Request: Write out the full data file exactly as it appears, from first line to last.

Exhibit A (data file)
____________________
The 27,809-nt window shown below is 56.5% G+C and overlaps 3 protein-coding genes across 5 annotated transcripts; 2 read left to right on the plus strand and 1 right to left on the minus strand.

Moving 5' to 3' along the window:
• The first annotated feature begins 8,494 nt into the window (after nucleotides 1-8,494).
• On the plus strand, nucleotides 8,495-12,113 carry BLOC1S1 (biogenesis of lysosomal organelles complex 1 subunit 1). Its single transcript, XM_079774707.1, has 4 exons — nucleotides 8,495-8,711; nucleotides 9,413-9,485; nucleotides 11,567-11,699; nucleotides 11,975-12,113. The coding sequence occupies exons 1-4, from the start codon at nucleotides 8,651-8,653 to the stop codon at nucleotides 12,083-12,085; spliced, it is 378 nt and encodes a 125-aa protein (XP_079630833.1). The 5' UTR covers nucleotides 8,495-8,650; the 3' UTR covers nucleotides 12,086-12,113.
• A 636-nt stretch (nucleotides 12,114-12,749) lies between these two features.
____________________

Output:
The 27,809-nt window shown below is 56.5% G+C and overlaps 3 protein-coding genes across 5 annotated transcripts; 2 read left to right on the plus strand and 1 right to left on the minus strand.

Moving 5' to 3' along the window:
• The first annotated feature begins 8,494 nt into the window (after nucleotides 1-8,494).
• On the plus strand, nucleotides 8,495-12,113 carry BLOC1S1 (biogenesis of lysosomal organelles complex 1 subunit 1). Its single transcript, XM_079774707.1, has 4 exons — nucleotides 8,495-8,711; nucleotides 9,413-9,485; nucleotides 11,567-11,699; nucleotides 11,975-12,113. The coding sequence occupies exons 1-4, from the start codon at nucleotides 8,651-8,653 to the stop codon at nucleotides 12,083-12,085; spliced, it is 378 nt and encodes a 125-aa protein (XP_079630833.1). The 5' UTR covers nucleotides 8,495-8,650; the 3' UTR covers nucleotides 12,086-12,113.
• A 636-nt stretch (nucleotides 12,114-12,749) lies between these two features.